The boys started arguing about which person's apartment they wanted to stay in. Dougie rather fancied Louis Pasteur or Casanova, Rory was leaning towards Albert Einstein or Vincent van Gogh. I was rather taken with Jane Austen or Mata Hari. In the end, the decision came down to the choice of room layout and the fact that we'd asked for an apartment on a high floor (good for the views).

We are staying in the Alma Mahler-Werfel apartment, named after the Viennese femme fatale of the 20th century. She was a famous beauty and socialite, married to composer Gustav Mahler, architect Walter Gropius and novelist Franz Werfel. She also had numerous affairs with the likes of artist Gustav Klimt.

Dougie says I'm not to get any funny ideas.

The other plus points for this accommodation:

  • Sauna by the lake
  • Indoor pool, spa and gym
  • Breakfast brought to your room every morning
  • Each apartment has its own iPad and WiFi (can you hear my son cheering?)
  • A 'culinary island' in the hotel lobby where you can purchase food to cook in your room.


Alma Mahler-Werfel apartment


Apart Hotel Legendär



We plan to hire a car from the airport and have some days lazing by the lake and others doing a spot of sightseeing. And, of course, a day or two at the Beach Volleyball. We are also positioned very close to the Slovenian border and, as it would only take 45 minutes, a drive to Lake Bled is a must as I've always wanted to see it. 

Dear readers, your opinions helped me when we were going to Sweden last year. Any suggestions of what to do and see in southern Austria? 

* I tell a lie. I did find the Hotel Krapi in Finland and laughed myself silly at the photo album on their website which grouped the images into 'krapi interiors', 'krapi restaurants' and 'krapi surroundings'.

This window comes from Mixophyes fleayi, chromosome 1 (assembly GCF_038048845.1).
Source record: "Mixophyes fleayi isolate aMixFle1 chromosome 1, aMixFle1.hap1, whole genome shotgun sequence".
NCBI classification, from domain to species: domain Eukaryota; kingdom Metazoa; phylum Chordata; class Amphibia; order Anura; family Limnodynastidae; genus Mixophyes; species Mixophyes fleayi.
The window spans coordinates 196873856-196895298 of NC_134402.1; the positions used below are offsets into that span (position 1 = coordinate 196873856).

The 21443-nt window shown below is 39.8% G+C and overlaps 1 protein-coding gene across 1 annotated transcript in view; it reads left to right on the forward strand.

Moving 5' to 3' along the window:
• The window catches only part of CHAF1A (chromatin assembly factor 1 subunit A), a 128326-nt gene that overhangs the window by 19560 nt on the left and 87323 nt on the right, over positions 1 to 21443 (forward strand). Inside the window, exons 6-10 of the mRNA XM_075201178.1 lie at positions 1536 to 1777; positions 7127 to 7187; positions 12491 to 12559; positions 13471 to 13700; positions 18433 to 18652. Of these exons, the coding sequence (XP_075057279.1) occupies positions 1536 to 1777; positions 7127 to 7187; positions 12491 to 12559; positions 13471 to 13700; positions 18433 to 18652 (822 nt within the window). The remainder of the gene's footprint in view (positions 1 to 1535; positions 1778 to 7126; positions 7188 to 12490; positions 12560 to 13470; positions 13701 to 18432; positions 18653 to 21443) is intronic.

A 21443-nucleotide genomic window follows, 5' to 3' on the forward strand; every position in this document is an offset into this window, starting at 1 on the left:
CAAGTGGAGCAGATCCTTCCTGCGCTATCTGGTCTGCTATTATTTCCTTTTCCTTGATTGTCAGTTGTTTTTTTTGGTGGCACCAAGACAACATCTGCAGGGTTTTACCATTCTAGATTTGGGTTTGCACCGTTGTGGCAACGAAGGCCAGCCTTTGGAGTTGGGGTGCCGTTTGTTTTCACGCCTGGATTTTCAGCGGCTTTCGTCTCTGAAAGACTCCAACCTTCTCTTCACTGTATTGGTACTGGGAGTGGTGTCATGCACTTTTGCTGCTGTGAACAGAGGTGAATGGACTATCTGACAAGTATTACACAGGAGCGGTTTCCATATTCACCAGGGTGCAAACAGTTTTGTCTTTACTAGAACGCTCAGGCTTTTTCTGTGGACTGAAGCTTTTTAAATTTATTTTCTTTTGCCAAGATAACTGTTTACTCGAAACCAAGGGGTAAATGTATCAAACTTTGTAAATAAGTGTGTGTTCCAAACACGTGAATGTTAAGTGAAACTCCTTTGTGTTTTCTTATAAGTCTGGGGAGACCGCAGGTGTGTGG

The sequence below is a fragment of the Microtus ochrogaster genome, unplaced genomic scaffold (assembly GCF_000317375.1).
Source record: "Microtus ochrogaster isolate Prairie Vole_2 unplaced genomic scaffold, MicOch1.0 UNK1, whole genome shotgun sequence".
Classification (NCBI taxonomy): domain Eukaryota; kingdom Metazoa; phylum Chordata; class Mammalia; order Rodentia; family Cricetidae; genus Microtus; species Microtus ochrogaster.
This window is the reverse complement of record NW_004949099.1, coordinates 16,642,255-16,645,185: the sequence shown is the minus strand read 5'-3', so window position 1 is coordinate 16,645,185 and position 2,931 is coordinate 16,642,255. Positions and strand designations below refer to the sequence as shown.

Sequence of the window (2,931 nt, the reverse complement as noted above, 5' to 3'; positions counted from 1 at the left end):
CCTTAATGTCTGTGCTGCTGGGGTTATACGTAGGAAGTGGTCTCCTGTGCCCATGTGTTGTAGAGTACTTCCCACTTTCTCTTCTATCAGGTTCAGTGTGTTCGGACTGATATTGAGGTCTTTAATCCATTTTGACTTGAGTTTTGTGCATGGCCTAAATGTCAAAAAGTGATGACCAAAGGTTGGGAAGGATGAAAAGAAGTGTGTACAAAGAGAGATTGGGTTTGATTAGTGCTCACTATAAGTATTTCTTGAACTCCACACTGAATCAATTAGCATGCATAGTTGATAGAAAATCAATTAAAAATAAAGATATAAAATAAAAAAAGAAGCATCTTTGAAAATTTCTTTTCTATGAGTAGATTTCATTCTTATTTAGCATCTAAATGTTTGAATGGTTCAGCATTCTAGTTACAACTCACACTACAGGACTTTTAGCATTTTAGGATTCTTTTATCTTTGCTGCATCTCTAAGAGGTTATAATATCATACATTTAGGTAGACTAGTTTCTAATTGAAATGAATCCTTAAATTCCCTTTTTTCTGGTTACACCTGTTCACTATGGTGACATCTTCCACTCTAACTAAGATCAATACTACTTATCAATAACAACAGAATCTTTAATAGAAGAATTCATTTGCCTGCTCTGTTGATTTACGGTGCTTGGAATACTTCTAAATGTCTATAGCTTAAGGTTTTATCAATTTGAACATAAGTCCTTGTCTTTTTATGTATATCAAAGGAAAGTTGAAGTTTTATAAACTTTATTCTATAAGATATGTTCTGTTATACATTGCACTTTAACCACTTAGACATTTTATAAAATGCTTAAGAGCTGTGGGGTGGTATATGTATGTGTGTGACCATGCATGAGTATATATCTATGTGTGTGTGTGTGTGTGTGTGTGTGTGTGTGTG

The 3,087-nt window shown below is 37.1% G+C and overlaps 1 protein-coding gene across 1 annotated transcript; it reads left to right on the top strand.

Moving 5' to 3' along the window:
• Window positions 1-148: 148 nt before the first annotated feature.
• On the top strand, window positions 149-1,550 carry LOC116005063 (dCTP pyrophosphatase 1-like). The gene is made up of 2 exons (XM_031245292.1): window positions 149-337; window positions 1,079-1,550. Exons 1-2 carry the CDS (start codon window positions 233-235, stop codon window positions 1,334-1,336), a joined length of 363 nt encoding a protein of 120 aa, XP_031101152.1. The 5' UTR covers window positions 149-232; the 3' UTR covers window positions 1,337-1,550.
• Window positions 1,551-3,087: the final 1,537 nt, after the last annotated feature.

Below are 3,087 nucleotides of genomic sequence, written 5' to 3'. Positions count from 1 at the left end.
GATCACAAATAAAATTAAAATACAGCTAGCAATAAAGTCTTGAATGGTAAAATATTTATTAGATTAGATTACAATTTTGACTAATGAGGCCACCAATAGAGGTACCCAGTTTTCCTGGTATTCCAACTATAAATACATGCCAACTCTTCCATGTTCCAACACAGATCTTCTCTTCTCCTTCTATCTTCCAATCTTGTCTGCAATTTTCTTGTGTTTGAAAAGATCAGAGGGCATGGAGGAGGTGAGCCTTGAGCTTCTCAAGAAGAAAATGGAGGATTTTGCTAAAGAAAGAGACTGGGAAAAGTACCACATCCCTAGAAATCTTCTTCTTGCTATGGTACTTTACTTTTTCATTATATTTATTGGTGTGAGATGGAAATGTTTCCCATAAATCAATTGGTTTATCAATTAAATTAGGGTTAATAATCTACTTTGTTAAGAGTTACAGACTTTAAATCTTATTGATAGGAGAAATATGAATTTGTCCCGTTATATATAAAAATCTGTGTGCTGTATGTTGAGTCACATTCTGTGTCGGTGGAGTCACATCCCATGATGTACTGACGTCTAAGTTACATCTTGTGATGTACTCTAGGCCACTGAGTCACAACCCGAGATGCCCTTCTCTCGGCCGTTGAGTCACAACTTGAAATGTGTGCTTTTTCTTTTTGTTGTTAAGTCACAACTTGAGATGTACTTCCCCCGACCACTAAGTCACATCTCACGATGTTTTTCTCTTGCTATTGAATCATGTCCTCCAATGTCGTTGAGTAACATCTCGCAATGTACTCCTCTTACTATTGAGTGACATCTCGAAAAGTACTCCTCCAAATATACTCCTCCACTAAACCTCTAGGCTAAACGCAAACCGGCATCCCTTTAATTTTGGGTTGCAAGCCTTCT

Images courtesy of Apart Hotel Legendär



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Thursday, 14 March 2013

A taster of Acorn Antiques, The Musical


Mrs Overall recently took to the stage at the South Holland Centre, Spalding, with other members of the cast of SADOS' Acorn Antiques as part of an evening of entertainment with the Rotary Club. We performed a 10 minute segment of the show which included a little bit of dialogue and my solo, Macaroons.

As you can see in the photo, I look bloody lovely in my pinny, flat granny shoes and hairnet. The things we do for our art, darling. Dougie and Rory were visibly shocked when they saw me dressed in this outfit but reassured me I looked the part.

Considering we don't actually perform the full show until the middle of May, it was quite a risk to take a snippet of the play, which we have only really 'blocked' at the moment, and allow the public to see what we hope to offer in a couple of months time. We had no set, we couldn't explain to the audience who the characters were and where exactly we were in the proceedings, but hopefully we gave them a flavour of what to expect in the real production.